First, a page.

Implementing a Scalable Hiring Process

Paulo André

VP Engineering at TourRadar



After finding product/market fit and getting a decent financing round, the mandate is usually to grow the engineering team to be able to do more. Every location has challenges, including remote hiring. It's an employer's market: more demand than supply of great talent. Growing a team well is hard, and the challenge is to keep raising the bar because complexity keeps growing. A players will know how to hire A players, but B players will hire C players, who'll hire D players. A clear, measurable, and sustainable hiring process is key to mitigate that, and continuously improve both people and the process itself.

Actions taken

  • Be clear on the skill sets (both soft and hard) you're looking for. Make diversity a major part of the mix. Have a broad upper funnel by design since you want to ensure access to all sorts of people from all sorts of backgrounds.

  • Shift from job descriptions to impact descriptions. You're selling, not buying -- be clear about that. People have options and want to understand what's in it for them, how they can make a difference and what growth potential they have being in y our team. Give them a sense of the tech stack (which is of particular importance to individual contributors).

  • Define standard scorecards for test case reviews and interviews. It removes bias, helps guide interviewers during both interviews and debriefs. As you learn, you can evolve the contents, in order to get a better signal on what you're looking for.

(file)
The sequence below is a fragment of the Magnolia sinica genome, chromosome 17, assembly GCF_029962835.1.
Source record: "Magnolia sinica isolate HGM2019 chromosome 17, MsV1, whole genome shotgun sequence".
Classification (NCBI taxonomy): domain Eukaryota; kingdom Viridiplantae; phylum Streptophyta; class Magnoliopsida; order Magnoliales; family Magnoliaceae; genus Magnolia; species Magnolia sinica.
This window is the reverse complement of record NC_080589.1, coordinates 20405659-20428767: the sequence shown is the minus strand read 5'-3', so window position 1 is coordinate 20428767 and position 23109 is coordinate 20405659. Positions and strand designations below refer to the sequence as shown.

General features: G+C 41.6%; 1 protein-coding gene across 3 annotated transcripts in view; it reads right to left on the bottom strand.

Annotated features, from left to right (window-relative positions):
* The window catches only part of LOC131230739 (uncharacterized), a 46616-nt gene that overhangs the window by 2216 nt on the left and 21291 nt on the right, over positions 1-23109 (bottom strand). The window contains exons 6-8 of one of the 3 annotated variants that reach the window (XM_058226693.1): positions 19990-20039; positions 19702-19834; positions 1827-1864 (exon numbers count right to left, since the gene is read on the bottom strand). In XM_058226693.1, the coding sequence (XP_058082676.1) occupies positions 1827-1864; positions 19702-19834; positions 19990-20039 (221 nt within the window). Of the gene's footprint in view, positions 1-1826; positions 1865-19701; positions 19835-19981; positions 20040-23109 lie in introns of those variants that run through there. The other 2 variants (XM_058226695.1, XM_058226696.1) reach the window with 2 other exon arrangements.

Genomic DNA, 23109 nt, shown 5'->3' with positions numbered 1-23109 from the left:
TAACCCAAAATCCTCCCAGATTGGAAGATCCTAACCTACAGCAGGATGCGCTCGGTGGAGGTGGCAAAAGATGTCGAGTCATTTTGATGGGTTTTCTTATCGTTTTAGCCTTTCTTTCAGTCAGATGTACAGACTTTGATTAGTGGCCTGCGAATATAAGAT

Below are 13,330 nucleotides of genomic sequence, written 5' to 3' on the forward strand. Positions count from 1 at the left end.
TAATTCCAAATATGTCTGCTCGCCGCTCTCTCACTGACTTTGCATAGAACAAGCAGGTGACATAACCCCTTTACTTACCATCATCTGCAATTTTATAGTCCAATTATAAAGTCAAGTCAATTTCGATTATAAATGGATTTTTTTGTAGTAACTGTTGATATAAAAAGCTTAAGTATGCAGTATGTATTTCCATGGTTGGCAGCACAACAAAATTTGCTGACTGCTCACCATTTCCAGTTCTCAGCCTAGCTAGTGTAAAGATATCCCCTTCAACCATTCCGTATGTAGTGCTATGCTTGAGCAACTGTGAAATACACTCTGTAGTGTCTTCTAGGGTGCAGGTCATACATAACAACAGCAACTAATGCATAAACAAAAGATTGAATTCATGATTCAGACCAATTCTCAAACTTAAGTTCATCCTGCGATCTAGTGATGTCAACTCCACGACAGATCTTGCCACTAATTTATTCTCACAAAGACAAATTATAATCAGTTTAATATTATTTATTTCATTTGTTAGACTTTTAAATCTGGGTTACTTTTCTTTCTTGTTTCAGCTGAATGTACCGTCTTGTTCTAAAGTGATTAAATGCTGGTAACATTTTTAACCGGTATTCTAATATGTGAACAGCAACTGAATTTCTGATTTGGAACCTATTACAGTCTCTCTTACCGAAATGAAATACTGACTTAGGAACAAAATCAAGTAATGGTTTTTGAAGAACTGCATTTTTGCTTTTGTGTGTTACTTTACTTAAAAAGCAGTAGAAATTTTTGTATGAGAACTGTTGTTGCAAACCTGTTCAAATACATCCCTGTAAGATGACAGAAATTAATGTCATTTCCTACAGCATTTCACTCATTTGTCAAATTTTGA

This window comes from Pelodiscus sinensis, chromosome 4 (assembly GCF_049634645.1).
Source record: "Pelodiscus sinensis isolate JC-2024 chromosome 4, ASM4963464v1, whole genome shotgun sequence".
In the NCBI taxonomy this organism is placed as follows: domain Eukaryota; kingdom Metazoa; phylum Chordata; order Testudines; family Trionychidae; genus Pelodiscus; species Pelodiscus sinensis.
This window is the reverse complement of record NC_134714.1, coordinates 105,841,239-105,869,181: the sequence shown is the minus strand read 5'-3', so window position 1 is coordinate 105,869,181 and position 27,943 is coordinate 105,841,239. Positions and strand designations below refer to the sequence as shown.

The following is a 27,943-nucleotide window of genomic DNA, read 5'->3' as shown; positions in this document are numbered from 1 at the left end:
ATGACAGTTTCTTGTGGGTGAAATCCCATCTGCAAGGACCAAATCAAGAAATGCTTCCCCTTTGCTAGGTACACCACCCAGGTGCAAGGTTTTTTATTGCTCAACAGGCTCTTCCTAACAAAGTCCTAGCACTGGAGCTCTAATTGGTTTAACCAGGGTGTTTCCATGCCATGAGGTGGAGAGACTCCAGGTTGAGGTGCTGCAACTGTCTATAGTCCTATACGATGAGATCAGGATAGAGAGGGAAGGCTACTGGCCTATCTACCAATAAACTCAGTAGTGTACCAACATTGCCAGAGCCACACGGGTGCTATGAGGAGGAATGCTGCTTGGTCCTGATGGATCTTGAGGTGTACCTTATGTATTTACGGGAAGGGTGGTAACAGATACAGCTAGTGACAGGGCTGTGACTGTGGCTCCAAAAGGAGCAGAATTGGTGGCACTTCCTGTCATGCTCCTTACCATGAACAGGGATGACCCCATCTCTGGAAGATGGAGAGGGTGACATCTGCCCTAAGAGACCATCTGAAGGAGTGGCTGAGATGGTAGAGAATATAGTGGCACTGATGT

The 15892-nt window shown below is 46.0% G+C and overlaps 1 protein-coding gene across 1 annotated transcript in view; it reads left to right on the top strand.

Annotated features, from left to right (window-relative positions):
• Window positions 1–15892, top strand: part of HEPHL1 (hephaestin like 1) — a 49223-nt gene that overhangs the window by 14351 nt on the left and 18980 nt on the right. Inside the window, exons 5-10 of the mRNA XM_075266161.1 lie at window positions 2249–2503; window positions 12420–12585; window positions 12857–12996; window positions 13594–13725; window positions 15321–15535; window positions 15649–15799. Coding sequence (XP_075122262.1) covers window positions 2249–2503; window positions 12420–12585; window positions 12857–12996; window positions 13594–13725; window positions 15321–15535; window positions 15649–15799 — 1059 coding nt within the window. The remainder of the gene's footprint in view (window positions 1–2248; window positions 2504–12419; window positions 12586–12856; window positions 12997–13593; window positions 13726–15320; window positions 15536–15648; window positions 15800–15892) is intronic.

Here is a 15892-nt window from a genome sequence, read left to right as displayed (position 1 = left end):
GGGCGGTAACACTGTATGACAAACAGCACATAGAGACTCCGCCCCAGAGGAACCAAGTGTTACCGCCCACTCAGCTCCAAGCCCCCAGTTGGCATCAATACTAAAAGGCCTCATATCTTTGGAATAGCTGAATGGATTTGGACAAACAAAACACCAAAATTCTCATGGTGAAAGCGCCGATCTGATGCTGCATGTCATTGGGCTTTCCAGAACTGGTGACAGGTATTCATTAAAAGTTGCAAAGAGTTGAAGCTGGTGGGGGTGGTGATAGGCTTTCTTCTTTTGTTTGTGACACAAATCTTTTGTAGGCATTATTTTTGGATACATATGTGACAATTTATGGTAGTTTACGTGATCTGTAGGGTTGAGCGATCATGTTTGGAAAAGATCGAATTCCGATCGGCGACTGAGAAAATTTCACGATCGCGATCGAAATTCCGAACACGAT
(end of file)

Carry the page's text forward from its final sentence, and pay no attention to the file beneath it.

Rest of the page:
• Use systems thinking to define clear funnel stages. Optimize for flow, and find the trade-off between depth and end-to-end speed that makes sense for you. You want to properly assess the candidate, but you don't want it to take forever, or the candidate will just go elsewhere. Getting lots of signals very quickly is the goal.

  • Leverage your ATS to measure flow. Don't get caught up in all the vanity metrics. Conversion rates, and time spent in each stage is probably enough. Review regularly with HR to fine-tune the process and communicate this data out to the engineering team to reinforce how this is a key part of the culture.

Lessons learned

  • It's not an HR problem and it's not an Engineering problem. It's both, and it’s an opportunity to break down org silos. It's also important to continuously liaise with Product because you don't want 50 engineers for 3 product managers, for example.

  • Optimizing for candidate experience generates good will and good word-of-mouth. It pays off down the line. It's a long-term investment with both short and long term upside.  

  • If the goal is to significantly grow the team, you must make hiring activities part of the culture. Set clear expectations: growing the team properly is as important as building the product. Great people build great products. Otherwise, you'll burn out the few who are drowning in interviews and test case reviews.

  • It's critical to make sure you're not just growing for the sake of growing. If you're a tech exec, you must keep an eye on revenue per head.

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Paulo André

VP Engineering at TourRadar

Engineering LeadershipLeadership DevelopmentCommunicationOrganizational StrategyDecision MakingCulture DevelopmentEngineering ManagementPerformance MetricsLeadership Training

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